An intimate history of mother-baby care in the English-speaking world: Out of sync
Either the locks were too large, or the key was too small, but at any rate it would not open any of them.
Out of sync
In my last year of school, second wave feminism reached Australian shores. Despite her pleas, my mother had been forced to leave school at the end of Year 10, but my parents expected my sisters and I to have careers like any boy. By the late 1980s, I’d qualified as a doctor, done a spell in Indigenous health, and opened my own little practice, where, in keeping with the times, some women liked to take the speculum out of my hand and self-insert for pap smears. Breastfeeding rates had picked up from the nadir of the 60s and early 70s, in large part due to the breastfeeding activism of Nursing Mothers of Australia.
When my daughter Emma was born in 1990, she was kept separate from me in a nursery at the Royal Brisbane Women’s Hospital, but by the turn of the century, large central nurseries were disappearing. Because it’s now known that separation in the sensitive first hours and days disrupts breastfeeding and bonding, most babies today receive skin-to-skin contact immediately after birth, and room in with their mothers. Birth itself, though, remains profoundly medicalised and technologised: one in three women giving birth in Australia will have a caesarean section, and about one in three will have epidurals. Midwives have little time on the wards to meet the needs of each new mother, who is usually sent home within a day or two of the birth. Breastfeeding rates, if anything, have again declined in recent years.
Medicalisation of mother–baby care is one of Homo sapiens most brilliant adaptations, protecting child-bearing women and their babies from the intimate horror of biological dissolution. But as doctors hurried to save our lives, infant care lost its moorings, and the social behaviours that support the neurohormonal synchrony between a mother and baby have been profoundly disrupted.
Technologised birth (with its accompanying medications and possible mother–baby separation in the first hours afterwards) affects the baby’s primitive neurological reflexes, and the mother’s milk supply, which directly interfere with feeding. Feeding is intimately related to the baby’s biological drives for sensory nourishment and sleep. Yet as a result of our history, health professionals are not yet adequately trained in the prevention, identification and repair of clinical problems that may arise in these areas between mothers and babies. Worse, many are trained to promote rules about how to read and respond to baby’s communications, which families are supposed to apply if they want the best for their child (and who doesn’t want the best for their child?) but which make unsettled behaviour worse. In other words, health professionals are not only inadequately trained to help remove clinical obstacles to mother–baby synchrony but are told to give advice and rules which interfere with the single most important mechanism that makes families adaptable and resilient, the capacity to be flexible and to experiment in communications with their unique baby.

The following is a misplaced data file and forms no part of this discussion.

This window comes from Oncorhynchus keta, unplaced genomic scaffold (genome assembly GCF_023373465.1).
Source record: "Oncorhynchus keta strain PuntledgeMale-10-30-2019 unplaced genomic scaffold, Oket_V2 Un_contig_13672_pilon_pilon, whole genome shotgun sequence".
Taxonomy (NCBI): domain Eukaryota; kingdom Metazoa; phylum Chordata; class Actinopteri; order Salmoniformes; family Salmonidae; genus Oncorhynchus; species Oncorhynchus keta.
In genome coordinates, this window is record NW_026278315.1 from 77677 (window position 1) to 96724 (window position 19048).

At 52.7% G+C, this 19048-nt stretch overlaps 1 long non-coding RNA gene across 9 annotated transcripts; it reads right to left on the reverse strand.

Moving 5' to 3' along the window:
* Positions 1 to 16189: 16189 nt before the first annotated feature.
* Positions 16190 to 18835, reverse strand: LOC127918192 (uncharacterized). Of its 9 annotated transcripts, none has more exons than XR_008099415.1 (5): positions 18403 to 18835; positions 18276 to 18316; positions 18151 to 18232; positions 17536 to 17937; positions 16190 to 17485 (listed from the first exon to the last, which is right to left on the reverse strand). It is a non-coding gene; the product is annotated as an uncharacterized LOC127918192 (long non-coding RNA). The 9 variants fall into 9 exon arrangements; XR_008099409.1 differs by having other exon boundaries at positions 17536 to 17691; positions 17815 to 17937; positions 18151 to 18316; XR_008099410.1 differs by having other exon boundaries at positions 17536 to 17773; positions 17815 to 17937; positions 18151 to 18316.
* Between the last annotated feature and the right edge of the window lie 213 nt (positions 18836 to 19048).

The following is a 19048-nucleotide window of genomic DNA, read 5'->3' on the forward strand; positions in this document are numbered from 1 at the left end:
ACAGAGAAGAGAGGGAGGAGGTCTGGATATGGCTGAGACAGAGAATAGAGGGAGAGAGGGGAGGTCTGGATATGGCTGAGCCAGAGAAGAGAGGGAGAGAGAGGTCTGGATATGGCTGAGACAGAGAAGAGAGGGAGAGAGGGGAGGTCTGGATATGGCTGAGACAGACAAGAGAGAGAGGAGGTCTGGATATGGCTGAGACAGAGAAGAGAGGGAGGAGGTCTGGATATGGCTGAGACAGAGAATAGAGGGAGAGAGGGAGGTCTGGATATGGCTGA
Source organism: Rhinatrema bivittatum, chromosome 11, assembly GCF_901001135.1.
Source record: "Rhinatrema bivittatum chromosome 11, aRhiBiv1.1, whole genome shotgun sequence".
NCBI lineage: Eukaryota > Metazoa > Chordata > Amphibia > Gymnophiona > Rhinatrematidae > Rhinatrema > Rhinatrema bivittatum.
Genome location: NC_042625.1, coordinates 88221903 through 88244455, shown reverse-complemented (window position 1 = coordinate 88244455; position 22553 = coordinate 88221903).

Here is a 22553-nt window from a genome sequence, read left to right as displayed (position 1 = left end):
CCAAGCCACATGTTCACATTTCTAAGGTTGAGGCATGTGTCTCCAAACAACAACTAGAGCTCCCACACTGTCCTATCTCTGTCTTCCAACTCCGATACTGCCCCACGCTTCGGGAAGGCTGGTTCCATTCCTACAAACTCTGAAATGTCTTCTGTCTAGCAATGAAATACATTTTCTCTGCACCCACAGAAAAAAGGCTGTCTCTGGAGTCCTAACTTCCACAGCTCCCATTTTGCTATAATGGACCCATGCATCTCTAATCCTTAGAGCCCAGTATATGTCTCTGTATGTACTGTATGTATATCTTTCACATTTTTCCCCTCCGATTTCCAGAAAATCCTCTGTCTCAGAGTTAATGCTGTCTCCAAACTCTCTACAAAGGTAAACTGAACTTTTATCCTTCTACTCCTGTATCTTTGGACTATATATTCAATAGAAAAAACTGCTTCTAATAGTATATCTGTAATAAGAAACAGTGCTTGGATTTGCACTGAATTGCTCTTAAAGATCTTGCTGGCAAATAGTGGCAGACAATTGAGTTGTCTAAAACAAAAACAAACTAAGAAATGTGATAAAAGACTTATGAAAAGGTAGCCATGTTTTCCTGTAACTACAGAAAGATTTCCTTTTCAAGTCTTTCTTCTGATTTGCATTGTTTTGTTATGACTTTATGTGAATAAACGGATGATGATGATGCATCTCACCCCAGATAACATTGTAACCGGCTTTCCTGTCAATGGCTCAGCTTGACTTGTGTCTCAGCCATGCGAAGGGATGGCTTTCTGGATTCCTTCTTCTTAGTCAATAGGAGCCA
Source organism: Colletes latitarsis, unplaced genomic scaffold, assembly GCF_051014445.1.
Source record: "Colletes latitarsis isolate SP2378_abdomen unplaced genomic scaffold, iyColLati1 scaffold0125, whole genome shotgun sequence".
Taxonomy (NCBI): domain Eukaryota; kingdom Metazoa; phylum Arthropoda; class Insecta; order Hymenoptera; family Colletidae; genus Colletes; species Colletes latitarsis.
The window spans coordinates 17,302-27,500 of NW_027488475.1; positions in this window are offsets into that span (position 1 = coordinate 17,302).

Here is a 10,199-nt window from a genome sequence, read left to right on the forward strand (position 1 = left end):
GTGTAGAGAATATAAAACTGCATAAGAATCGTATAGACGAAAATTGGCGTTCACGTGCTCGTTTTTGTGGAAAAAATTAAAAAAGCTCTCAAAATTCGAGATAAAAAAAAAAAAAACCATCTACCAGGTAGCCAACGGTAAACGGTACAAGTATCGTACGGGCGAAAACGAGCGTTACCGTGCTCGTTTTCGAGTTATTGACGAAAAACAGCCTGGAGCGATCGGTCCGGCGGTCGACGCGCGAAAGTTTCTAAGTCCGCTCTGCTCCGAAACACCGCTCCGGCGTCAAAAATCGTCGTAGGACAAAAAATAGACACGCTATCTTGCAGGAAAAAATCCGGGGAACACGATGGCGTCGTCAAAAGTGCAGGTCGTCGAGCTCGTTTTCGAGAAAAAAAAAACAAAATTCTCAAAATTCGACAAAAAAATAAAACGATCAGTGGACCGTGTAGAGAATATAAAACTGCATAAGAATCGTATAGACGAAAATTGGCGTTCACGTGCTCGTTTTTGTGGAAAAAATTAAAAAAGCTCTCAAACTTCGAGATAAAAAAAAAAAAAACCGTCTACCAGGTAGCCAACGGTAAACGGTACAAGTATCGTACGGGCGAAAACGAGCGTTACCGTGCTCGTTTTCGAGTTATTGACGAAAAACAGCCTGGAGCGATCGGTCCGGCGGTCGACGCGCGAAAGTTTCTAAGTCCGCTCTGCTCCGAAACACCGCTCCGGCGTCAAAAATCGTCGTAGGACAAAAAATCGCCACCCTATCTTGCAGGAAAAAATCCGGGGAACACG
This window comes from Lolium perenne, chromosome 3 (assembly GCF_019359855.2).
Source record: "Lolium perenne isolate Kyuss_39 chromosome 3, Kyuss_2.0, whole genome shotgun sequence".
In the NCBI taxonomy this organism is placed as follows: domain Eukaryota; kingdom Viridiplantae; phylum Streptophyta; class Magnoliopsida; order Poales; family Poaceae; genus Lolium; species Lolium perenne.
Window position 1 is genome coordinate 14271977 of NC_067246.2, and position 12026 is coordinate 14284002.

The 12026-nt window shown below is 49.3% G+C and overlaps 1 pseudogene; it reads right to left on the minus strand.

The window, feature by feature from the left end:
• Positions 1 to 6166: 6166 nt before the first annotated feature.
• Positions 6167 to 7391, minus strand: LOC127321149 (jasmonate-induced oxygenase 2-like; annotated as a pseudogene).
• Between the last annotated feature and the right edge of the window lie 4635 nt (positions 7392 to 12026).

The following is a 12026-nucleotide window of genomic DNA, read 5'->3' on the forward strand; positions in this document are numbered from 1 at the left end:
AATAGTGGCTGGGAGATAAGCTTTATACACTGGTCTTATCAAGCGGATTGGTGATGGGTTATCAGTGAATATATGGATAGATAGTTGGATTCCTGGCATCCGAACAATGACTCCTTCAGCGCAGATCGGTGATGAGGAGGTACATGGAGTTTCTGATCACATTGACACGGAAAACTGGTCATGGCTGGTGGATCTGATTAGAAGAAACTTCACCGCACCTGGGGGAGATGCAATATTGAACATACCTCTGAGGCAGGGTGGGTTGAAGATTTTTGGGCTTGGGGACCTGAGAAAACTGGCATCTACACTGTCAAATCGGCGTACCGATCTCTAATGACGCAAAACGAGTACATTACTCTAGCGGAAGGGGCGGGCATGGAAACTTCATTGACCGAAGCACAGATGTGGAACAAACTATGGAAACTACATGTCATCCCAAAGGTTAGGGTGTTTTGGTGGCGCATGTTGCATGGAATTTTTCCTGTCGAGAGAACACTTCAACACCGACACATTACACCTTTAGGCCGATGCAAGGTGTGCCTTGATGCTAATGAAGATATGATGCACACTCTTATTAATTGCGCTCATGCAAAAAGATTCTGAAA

As a result, life after birth is seriously out of sync for many families in the West. Like Alice, the keys they are given won’t open any doors in the long, dark hall. Being ‘out of sync’ means that being with the baby doesn’t feel particularly pleasant a lot of the time. Maybe the baby won’t settle at the breast or bottle, fretting and fussing and back-arching when his mother tries to feed him. Maybe he wakes very frequently day and night, grizzles for hours, or screams. Parents find it hard to know what the baby needs and nothing seems to help. The nights are long and nightmarish. They feel ill with exhaustion. Worst of all, a mother often begins to experience herself as incompetent – she feels disempowered, she blames herself, she despairs. That most get through all of this without ill effects in the end is a testimony to the remarkable resilience of families!
We are at the tail-end of a century-long revolution in mother–baby care. This one final important matter of supporting the neurohormonal synchrony of mothers and babies requires attention before we can say, in the West, that our brilliant transformation of child-bearing is complete.
Adapted from Douglas, Pamela, 'Appendix 1: An Intimate History of Mother-Baby Care in the English-speaking World,' The Discontented Little Baby Book, UQP: 2011;pp. 208-221.
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